For existing code, the most important impact is that Netty is not compatible with the Servlet API. Its own internal APIs are often too low-level, not to mention proprietary to Netty; so Open Bidder v0.5 introduces some new, stack-neutral APIs for things like HTTP requests and responses, cookies, request handlers, and even simple HTML templating based on Mustache. These APIs will work with both Netty and Jetty. This means you don’t need to change any code to switch between Jetty and Netty; on the other hand, it also means that existing code written for Open Bidder 0.4 may need some changes even if you plan to keep using Jetty.

[....] Netty's superior efficiency is very significant; it supports 50% more traffic in the same hardware, and it maintains a perfect latency distribution even at the peak of its supported load.


This doc is noteworthy on a couple of grounds:

1. the use of Netty in a public API/library, and the additional layer in place to add a friendlier API on top of that. I hope they might consider releasing that part as OSS at some point.

2. I also find it interesting that their API uses protobufs to marshal the message, and they plan in a future release to serialize those to JSON documents -- that makes a lot of sense.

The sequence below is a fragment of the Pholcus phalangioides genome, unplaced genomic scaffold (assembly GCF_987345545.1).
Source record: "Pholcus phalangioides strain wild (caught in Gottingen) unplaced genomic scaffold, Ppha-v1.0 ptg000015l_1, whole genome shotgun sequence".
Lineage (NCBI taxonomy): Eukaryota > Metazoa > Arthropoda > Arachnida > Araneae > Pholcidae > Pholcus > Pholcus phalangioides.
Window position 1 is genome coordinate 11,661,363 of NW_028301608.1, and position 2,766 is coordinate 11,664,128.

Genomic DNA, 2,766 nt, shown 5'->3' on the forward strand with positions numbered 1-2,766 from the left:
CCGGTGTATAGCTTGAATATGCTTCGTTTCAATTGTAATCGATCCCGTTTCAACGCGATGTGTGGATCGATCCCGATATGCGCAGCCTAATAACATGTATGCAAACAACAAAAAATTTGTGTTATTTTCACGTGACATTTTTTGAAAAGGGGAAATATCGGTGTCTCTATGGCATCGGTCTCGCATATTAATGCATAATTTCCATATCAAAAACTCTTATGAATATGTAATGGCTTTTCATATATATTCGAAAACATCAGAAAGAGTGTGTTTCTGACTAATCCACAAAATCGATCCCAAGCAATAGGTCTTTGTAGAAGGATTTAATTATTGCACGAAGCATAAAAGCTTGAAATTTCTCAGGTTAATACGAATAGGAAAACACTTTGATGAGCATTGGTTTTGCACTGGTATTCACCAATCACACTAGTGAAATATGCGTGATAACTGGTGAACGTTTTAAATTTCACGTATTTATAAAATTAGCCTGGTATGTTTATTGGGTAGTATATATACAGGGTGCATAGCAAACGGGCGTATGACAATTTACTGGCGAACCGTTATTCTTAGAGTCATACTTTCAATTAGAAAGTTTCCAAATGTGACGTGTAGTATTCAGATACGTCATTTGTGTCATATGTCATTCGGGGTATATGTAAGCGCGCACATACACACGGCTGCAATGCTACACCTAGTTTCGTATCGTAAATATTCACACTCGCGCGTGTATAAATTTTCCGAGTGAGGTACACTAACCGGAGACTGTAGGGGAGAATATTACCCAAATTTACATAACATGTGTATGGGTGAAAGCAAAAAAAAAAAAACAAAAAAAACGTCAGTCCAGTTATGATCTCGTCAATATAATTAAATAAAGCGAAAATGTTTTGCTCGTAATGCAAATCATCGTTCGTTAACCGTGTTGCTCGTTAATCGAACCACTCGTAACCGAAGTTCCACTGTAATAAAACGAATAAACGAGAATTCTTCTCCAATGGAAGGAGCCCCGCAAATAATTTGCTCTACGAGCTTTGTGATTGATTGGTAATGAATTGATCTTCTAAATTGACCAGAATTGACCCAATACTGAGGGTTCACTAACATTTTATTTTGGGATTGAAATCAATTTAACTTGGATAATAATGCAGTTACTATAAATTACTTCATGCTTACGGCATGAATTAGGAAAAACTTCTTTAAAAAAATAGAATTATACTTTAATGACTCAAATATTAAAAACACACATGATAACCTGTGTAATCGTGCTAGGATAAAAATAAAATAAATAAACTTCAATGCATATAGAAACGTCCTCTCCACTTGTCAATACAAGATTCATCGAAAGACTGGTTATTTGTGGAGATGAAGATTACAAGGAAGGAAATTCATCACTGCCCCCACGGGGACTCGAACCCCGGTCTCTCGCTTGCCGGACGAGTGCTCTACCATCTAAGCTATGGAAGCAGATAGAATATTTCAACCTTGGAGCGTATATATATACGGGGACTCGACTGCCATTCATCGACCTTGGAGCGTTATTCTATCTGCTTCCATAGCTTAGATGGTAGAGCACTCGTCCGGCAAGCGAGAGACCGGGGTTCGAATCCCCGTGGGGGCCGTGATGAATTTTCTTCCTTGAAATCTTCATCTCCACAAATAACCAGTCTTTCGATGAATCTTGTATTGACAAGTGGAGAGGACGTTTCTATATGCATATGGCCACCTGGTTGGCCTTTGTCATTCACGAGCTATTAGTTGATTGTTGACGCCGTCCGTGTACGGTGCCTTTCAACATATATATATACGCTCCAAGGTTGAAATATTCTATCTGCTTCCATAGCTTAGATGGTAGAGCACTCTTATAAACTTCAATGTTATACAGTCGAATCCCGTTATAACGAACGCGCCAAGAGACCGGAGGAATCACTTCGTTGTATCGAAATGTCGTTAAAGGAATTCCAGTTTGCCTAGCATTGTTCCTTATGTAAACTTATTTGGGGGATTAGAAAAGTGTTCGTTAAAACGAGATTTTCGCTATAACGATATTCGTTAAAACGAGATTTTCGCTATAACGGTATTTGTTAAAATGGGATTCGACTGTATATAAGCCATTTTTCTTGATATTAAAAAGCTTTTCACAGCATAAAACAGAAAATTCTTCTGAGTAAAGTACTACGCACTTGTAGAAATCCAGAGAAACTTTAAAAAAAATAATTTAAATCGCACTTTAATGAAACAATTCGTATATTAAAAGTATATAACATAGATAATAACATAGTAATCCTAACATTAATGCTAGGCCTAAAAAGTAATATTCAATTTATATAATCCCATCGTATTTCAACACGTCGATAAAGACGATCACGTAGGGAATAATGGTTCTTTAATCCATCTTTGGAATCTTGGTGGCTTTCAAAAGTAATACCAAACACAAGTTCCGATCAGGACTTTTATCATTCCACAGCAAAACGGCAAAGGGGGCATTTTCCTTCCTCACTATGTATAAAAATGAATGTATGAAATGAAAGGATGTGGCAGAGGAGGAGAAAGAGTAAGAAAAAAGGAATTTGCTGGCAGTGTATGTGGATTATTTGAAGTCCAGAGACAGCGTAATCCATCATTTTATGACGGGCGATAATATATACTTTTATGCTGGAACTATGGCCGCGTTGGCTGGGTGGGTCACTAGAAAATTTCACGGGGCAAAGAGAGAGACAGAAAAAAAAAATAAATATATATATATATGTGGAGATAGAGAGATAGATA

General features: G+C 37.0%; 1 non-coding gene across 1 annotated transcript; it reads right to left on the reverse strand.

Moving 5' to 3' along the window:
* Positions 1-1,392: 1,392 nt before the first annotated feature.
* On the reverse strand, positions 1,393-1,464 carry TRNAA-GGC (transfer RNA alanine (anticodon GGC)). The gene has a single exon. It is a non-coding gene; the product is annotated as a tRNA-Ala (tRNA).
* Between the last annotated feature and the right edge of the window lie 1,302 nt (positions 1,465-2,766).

apis  google  protobufs  json  documents  interoperability  netty  jetty  servlets  performance  java 
april 2014 by jm
How Gmail Happened: The Inside Story of Its Launch 10 Years Ago Today
the inside story of the great work done by Paul Buchheit, Kevin Fox, and Sanjeev Singh to reinvent email in 2004
history  gmail  email  smtp  mua  paul-buchheit  kevin-fox  launches  google  web 
april 2014 by jm
UPDATED: Google begged Steve Jobs for permission to hire engineers for its new Paris office. Guess what happened next… | PandoDaily
in a field as critical and competitive as smartphones, Google’s R&D strategy was being dictated, not by the company’s board, or by its shareholders, but by a desire not to anger the CEO of a rival company.


This is utterly bananas and anti-competitive. (via Des Traynor)
via:destraynor  wage-fixing  apple  google  tech  paris  r-and-d  steve-jobs  jean-marie-hullot  france  competition  poaching  assholes 
march 2014 by jm
DNS results now being manipulated in Turkey
Deep-packet inspection and rewriting on DNS packets for Google and OpenDNS servers. VPNs and DNSSEC up next!
turkey  twitter  dpi  dns  opendns  google  networking  filtering  surveillance  proxying  packets  udp 
march 2014 by jm
Adrian Cockroft's Cloud Outage Reports Collection
The detailed summaries of outages from cloud vendors are comprehensive and the response to each highlights many lessons in how to build robust distributed systems. For outages that significantly affected Netflix, the Netflix techblog report gives insight into how to effectively build reliable services on top of AWS. [....] I plan to collect reports here over time, and welcome links to other write-ups of outages and how to survive them.
outages  post-mortems  documentation  ops  aws  ec2  amazon  google  dropbox  microsoft  azure  incident-response 
march 2014 by jm
Why Google Flu Trends Can't Track the Flu (Yet)